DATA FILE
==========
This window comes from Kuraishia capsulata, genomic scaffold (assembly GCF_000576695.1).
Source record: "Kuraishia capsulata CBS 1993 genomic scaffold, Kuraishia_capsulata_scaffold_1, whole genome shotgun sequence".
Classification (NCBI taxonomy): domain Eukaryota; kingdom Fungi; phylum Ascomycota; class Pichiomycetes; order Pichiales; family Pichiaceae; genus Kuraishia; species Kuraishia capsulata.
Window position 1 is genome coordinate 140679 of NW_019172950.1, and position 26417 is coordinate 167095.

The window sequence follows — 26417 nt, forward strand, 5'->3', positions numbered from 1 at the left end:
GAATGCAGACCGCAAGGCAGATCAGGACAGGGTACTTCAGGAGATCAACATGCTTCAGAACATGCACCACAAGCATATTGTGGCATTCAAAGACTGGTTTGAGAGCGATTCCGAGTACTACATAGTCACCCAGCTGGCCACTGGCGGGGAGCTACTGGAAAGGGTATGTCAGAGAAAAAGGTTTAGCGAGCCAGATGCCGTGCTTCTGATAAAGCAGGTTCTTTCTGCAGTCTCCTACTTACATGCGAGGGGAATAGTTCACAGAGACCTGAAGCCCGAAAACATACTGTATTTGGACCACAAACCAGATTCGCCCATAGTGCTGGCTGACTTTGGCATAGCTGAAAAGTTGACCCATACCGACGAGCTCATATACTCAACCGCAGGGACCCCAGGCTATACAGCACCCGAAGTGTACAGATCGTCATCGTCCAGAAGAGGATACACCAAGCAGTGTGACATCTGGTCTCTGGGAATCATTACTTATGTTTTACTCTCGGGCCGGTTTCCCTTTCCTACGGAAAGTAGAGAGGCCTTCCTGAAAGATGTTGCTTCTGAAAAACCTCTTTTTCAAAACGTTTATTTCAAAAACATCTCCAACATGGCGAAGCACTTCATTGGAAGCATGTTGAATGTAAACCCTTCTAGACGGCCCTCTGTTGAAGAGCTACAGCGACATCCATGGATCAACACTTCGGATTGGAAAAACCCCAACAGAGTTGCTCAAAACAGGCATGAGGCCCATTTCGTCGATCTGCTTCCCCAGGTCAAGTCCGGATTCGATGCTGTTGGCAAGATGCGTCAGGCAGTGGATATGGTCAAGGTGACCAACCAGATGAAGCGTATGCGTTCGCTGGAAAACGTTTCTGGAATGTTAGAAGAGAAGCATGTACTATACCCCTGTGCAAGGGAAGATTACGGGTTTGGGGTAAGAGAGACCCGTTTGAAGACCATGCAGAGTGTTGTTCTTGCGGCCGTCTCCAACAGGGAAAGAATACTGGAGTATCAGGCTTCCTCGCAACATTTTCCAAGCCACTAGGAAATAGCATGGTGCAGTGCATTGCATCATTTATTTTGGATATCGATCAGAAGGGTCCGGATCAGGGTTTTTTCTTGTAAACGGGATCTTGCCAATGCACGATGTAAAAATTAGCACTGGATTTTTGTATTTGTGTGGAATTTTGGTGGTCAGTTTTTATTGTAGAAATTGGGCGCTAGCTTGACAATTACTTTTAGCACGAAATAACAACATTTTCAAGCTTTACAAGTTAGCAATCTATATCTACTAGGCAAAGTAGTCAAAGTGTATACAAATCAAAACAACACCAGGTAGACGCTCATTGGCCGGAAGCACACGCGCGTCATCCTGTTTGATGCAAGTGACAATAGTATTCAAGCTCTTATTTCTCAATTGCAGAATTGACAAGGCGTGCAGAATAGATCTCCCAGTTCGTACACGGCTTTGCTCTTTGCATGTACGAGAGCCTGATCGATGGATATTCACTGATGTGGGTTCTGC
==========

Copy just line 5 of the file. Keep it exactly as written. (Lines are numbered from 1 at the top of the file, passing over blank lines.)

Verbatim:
The window sequence follows — 26417 nt, forward strand, 5'->3', positions numbered from 1 at the left end: